State Rep. Pebblin Walker Warren is running for re-election. She is one of three Democrats vying for the District 82 seat, which represents a portion of Lee County.
“I feel as though my job isn’t done,” she said. Warren said the legislature is in such turmoil that experience and knowledge of their processes are required to make any progress.
Warren feels her experience and current working relationship within the State House are what set her apart from her opponents: longevity and tenure are critical, as is current familiarity with legislature members, she said. Warren said seniority in the political arena is paramount, and strong Democrats are needed, given the current super Republican majority.
“I have enjoyed and continually enjoy helping people’s lives, trying to offer skills training,” she said.
She remembers the many people she’s encountered years after she first met them, who have updated her about how they are now nurses working in nursing homes or that their daughters who were once inmates are now in college and working.
Warren is proud of the at least 100 young ladies trained in one program she mentioned, and another program – one for industrial maintenance for adults training at night – who become certified to work in first-time jobs starting at $60,000 or more because they’re highly-trained in fixing industrial machines.
“There is just so much that I really enjoy doing,” she said. “I deal with the politics in Montgomery, but at the same time, I deal with real people and I change real people’s lives.”
That’s another point that Warren thinks makes her stand out against her opponents: she believes no one else has been involved in as much outreach and touching of people’s lives as she has been.
In addition, Warren said that being in a very diverse district, she understands that adequate funding for Medicaid is necessary. “We should have expanded it, but we didn’t,” she said of the legislature. It’s also important not to see eliminations, as some have proposed.
Meanwhile, regarding the General Fund, “We just don’t have the money,” she said. She believes the state needs to come up with revenue-generating ideas that don’t involve taxing people more. She said there’s talk about gaming and a lottery, but she won’t support those ideas if they don’t include electronic bingo. Neither does she believe that Native Americans should have “exclusivity” in those markets in Alabama.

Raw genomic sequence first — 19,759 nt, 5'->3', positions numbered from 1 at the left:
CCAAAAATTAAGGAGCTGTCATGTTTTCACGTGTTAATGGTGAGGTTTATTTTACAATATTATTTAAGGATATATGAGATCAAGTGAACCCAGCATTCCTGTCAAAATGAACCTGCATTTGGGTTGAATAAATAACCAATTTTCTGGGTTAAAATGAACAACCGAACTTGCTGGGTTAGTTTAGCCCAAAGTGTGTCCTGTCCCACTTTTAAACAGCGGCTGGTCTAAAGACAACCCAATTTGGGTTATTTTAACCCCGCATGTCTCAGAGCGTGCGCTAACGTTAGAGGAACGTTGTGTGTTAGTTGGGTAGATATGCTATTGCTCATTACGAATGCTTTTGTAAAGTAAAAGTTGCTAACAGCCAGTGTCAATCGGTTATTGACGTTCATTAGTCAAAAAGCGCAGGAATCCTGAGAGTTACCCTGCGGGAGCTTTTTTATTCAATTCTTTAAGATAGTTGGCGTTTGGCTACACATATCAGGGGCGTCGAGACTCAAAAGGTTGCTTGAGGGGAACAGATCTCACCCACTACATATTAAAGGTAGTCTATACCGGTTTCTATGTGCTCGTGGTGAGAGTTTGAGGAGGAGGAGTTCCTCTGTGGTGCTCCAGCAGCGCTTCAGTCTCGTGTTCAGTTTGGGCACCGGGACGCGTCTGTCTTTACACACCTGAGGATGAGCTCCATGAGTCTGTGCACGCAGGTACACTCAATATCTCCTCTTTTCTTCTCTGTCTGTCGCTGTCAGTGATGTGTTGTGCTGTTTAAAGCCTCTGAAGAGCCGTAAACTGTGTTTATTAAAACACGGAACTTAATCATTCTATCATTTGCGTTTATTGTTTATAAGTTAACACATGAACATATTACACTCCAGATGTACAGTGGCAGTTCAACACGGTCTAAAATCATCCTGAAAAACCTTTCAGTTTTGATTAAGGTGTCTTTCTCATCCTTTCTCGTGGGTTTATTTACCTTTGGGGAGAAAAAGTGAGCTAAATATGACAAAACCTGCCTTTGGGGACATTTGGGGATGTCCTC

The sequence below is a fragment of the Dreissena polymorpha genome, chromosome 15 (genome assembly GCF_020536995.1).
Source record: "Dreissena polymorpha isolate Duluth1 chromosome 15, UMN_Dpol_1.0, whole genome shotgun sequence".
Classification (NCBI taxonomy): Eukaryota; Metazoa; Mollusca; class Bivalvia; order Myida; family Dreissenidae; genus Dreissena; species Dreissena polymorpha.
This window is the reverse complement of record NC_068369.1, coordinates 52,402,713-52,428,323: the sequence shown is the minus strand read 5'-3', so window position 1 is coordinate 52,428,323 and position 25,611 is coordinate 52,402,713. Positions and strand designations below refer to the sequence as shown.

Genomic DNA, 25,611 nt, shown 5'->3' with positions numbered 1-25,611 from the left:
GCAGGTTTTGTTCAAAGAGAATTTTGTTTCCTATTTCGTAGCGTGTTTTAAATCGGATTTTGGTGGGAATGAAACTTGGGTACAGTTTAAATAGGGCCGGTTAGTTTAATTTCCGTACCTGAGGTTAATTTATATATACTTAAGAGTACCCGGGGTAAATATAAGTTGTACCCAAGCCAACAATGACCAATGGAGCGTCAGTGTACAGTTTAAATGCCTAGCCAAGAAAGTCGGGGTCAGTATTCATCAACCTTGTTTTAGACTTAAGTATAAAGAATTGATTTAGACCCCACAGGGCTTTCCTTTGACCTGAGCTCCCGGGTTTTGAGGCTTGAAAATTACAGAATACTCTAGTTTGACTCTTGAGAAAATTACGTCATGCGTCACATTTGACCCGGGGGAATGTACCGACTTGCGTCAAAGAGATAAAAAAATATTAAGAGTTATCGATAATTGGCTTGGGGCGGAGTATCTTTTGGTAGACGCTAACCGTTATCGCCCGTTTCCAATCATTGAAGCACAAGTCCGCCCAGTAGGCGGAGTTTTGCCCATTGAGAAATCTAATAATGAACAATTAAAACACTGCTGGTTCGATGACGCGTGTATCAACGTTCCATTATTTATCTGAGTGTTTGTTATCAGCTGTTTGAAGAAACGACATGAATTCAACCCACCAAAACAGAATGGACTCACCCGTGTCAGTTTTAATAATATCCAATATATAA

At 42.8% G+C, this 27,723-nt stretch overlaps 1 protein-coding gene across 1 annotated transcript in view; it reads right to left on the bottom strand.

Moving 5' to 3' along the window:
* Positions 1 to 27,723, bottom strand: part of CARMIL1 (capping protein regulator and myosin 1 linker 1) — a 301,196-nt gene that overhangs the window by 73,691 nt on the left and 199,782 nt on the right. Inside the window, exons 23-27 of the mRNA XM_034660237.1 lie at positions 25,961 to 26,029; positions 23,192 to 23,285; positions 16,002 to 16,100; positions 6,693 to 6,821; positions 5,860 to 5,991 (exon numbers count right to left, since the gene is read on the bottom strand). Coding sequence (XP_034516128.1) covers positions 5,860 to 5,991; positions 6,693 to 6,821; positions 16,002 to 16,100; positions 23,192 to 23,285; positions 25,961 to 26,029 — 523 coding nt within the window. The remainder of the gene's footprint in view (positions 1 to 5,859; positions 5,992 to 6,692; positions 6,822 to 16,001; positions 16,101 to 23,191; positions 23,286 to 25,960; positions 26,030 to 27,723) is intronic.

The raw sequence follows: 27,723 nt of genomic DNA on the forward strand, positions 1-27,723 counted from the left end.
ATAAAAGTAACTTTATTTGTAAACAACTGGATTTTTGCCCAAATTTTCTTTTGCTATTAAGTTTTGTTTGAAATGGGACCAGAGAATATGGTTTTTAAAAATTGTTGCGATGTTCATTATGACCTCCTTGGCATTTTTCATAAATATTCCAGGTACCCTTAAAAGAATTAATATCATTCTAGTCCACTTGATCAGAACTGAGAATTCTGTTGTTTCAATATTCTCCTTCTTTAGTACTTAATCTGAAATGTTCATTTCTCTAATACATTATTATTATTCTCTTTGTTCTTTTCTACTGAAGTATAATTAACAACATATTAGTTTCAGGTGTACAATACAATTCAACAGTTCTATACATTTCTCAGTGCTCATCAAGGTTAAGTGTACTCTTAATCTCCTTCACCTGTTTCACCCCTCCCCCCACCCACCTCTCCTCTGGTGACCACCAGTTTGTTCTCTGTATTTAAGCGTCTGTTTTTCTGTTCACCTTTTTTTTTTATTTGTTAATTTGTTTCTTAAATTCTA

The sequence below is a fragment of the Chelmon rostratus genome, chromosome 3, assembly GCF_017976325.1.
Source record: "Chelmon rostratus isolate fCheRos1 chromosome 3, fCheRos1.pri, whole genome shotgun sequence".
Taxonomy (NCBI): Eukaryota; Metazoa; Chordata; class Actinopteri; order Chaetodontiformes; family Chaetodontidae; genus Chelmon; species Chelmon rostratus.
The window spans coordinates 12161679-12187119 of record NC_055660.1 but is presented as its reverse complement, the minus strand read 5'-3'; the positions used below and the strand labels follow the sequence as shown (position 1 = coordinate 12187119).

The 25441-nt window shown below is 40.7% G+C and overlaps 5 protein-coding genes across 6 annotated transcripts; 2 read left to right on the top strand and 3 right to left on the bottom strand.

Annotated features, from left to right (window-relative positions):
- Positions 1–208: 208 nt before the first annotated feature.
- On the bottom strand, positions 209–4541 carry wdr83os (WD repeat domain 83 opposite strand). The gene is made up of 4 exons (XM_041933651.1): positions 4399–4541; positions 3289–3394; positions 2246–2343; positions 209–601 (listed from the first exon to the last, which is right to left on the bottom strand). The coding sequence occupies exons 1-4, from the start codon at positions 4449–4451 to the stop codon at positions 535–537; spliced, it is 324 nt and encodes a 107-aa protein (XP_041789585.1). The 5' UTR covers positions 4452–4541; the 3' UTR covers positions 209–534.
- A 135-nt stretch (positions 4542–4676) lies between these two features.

As for broadband access, she said she’s working really hard on that issue. She said in Macon County, for example, students have iPads they use at school, but the problem is, when they go home, many don’t have Internet access in order to complete their homework. So their parents have to take them to places like McDonald’s where they can get the Internet access they need. “It’s very expensive, and we all acknowledge that,” she said, however, she believes this is another way in which revenue-generating ideas will help the state.
“My main thing is helping change lives and making lives better,” Warran said. “It has never been about me.”
She noted that she quit her $100,000-plus salaried job to focus on her efforts as a legislator. She said people told her she was “crazy” for doing that, but she believed all would work out okay. Her job as a legislator is that important to her. “I chose between my job and the legislature,” she said, because of the concerns in the district.
“There’s a need for a person like me in the Alabama legislature,” she said.
According to Warren’s biography on the Alabama Legislature Web site, “(Warren) was first elected to the Alabama House of Representatives in a special election held on March 8, 2005.
“She holds a B.S. Degree in Business Administration and a M.Ed. Degree in Personnel Administration from Tuskegee University.”
She is listed on the state legislature Web site as being a member of the following committees: Health, Rules, Ways and Means, General Fund, and Lee County Legislation.
According to a biography on Tuskegee University’s Web site, Warren lives in Tuskegee. Aside from her Tuskegee University education, she is also listed as having a certificate of Business from the University of Notre Dame Graduate Division.